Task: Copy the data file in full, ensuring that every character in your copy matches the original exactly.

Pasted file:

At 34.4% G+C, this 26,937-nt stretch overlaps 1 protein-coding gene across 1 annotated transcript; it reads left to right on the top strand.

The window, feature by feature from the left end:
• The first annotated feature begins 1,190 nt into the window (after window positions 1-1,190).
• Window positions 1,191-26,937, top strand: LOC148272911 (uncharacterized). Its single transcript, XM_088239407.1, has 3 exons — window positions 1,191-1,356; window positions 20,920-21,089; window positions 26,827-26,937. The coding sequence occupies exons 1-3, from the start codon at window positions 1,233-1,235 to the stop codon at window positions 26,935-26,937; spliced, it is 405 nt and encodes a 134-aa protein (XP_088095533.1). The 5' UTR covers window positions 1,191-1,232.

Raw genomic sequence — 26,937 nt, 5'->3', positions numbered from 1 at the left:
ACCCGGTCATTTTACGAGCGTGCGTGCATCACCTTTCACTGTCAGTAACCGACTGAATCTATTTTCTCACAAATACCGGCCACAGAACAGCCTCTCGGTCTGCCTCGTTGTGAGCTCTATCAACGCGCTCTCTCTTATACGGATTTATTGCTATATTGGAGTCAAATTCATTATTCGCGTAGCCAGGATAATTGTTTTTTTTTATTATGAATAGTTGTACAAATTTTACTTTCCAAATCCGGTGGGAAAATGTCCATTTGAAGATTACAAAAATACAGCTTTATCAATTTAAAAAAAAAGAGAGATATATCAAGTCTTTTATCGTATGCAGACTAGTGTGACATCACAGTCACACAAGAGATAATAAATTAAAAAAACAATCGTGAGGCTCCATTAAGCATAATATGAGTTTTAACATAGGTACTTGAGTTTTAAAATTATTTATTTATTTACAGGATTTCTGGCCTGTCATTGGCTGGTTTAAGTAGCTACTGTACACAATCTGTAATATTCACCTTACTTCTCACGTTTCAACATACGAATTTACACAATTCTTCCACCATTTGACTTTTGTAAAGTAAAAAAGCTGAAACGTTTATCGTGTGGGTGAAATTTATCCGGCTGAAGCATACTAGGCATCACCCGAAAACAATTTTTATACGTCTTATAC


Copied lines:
At 34.4% G+C, this 26,937-nt stretch overlaps 1 protein-coding gene across 1 annotated transcript; it reads left to right on the top strand.

The window, feature by feature from the left end:
• The first annotated feature begins 1,190 nt into the window (after window positions 1-1,190).
• Window positions 1,191-26,937, top strand: LOC148272911 (uncharacterized). Its single transcript, XM_088239407.1, has 3 exons — window positions 1,191-1,356; window positions 20,920-21,089; window positions 26,827-26,937. The coding sequence occupies exons 1-3, from the start codon at window positions 1,233-1,235 to the stop codon at window positions 26,935-26,937; spliced, it is 405 nt and encodes a 134-aa protein (XP_088095533.1). The 5' UTR covers window positions 1,191-1,232.

Raw genomic sequence — 26,937 nt, 5'->3', positions numbered from 1 at the left:
ACCCGGTCATTTTACGAGCGTGCGTGCATCACCTTTCACTGTCAGTAACCGACTGAATCTATTTTCTCACAAATACCGGCCACAGAACAGCCTCTCGGTCTGCCTCGTTGTGAGCTCTATCAACGCGCTCTCTCTTATACGGATTTATTGCTATATTGGAGTCAAATTCATTATTCGCGTAGCCAGGATAATTGTTTTTTTTTATTATGAATAGTTGTACAAATTTTACTTTCCAAATCCGGTGGGAAAATGTCCATTTGAAGATTACAAAAATACAGCTTTATCAATTTAAAAAAAAAGAGAGATATATCAAGTCTTTTATCGTATGCAGACTAGTGTGACATCACAGTCACACAAGAGATAATAAATTAAAAAAACAATCGTGAGGCTCCATTAAGCATAATATGAGTTTTAACATAGGTACTTGAGTTTTAAAATTATTTATTTATTTACAGGATTTCTGGCCTGTCATTGGCTGGTTTAAGTAGCTACTGTACACAATCTGTAATATTCACCTTACTTCTCACGTTTCAACATACGAATTTACACAATTCTTCCACCATTTGACTTTTGTAAAGTAAAAAAGCTGAAACGTTTATCGTGTGGGTGAAATTTATCCGGCTGAAGCATACTAGGCATCACCCGAAAACAATTTTTATACGTCTTATAC